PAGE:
In a Washington criminal case, the court must generally impose a sentence within the standard sentence range. RCW 9.94A.505. In some circumstances, however, the court may deviate from the standard range. These exceptions include exceptional sentences, first-time offender waivers, and Drug Offender Sentencing Alternative (DOSA). DOSA allows a reduced sentence, treatment, and increased supervision for certain non-violent drug offenders with a goal to help them recover from addiction. The DOSA statute sets forth the criteria for qualifying for special sentencing and provides for both prison-based and residential chemical dependency treatment-based alternatives. RCW 9.94A.660. Under the statute, the residential chemical dependency treatment-based alternative is only available if the midpoint of the standard range is not greater than 24 months.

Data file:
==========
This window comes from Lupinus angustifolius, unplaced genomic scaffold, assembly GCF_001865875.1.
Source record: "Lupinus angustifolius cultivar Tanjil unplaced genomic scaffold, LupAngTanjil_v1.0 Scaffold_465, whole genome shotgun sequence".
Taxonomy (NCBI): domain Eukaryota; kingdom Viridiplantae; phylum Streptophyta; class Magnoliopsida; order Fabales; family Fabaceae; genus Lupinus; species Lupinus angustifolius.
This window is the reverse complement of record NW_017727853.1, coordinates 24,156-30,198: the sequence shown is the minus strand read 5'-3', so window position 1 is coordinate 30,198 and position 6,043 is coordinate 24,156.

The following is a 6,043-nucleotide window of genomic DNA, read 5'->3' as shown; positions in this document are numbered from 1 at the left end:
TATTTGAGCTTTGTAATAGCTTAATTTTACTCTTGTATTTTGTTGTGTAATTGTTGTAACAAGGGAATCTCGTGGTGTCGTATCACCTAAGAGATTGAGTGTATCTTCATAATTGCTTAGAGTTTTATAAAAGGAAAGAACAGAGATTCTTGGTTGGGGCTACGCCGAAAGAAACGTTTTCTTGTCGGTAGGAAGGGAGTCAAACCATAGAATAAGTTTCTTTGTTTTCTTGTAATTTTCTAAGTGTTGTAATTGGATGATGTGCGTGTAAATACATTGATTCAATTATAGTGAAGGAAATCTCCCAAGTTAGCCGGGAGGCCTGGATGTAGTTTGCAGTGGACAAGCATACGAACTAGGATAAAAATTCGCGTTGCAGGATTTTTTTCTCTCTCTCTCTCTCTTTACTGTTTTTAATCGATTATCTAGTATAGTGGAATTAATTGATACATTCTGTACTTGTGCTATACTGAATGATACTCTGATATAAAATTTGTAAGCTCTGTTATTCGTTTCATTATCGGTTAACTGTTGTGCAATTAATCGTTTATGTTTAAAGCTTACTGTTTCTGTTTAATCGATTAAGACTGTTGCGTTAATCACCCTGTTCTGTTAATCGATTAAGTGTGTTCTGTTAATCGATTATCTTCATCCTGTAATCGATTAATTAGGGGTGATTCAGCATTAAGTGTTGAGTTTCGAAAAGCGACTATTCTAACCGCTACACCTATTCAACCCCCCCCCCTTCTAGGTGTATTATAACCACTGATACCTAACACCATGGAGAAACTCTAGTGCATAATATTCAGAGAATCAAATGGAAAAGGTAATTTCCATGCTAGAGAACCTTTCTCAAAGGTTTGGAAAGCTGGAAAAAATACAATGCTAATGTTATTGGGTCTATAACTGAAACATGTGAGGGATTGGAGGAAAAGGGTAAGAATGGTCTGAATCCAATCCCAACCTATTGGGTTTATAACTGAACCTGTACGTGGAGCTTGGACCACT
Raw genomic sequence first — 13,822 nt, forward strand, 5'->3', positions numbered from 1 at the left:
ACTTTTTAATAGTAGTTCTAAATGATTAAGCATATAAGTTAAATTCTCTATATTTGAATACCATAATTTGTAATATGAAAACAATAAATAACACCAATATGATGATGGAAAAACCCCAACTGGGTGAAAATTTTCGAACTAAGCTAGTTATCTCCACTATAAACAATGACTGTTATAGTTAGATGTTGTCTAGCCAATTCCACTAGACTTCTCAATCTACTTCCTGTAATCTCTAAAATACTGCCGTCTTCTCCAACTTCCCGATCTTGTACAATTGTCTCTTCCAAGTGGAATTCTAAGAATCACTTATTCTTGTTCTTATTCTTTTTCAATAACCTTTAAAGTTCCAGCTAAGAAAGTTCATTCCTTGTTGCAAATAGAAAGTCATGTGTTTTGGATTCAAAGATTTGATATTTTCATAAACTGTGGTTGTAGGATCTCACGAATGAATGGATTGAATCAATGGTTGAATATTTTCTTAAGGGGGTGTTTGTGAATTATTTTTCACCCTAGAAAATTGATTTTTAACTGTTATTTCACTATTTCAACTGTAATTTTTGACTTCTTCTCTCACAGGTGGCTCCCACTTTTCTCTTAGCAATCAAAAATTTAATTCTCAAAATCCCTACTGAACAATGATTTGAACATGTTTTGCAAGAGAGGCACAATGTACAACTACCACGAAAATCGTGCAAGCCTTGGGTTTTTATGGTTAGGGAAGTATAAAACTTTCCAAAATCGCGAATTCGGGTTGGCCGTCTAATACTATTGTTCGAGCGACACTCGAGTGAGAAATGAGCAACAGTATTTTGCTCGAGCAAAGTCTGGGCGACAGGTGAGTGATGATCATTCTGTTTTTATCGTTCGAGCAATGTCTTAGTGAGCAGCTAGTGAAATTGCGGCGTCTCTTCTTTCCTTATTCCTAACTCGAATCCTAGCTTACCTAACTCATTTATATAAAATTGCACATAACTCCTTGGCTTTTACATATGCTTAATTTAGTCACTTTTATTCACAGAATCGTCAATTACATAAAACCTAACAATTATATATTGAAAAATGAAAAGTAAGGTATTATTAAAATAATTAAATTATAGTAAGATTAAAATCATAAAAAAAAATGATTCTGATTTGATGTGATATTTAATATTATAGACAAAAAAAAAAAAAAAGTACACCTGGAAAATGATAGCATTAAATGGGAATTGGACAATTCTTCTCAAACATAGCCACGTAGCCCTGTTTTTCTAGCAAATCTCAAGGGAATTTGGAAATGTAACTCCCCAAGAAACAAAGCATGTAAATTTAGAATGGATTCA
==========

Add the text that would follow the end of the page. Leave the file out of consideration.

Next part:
In a recent case, the state challenged the imposition of a residential-based DOSA sentence because the defendant’s standard range midpoint was greater than 24 months. According to the opinion, the defendant twice sold his prescription Suboxone strips to a police informant within 1,000 feet of a school bus stop. He was charged with two counts of delivering the drug, each with a sentence enhancement for delivering within 1,000 feet of a school bus stop. The standard sentence range for the defendant, based on his offender score and the seriousness of the crime, was 12 to 20 months, plus a 24-month enhancement for each count.
The state offered a deal that would drop one count and recommend prison-based DOSA for the other. This would have resulted in 20 months in prison and 20 months in community custody. The state rejected the defendant’s counter offer to plead guilty if the state removed the school-zone enhancements so he could serve a residential-based DOSA rather than a prison-based DOSA.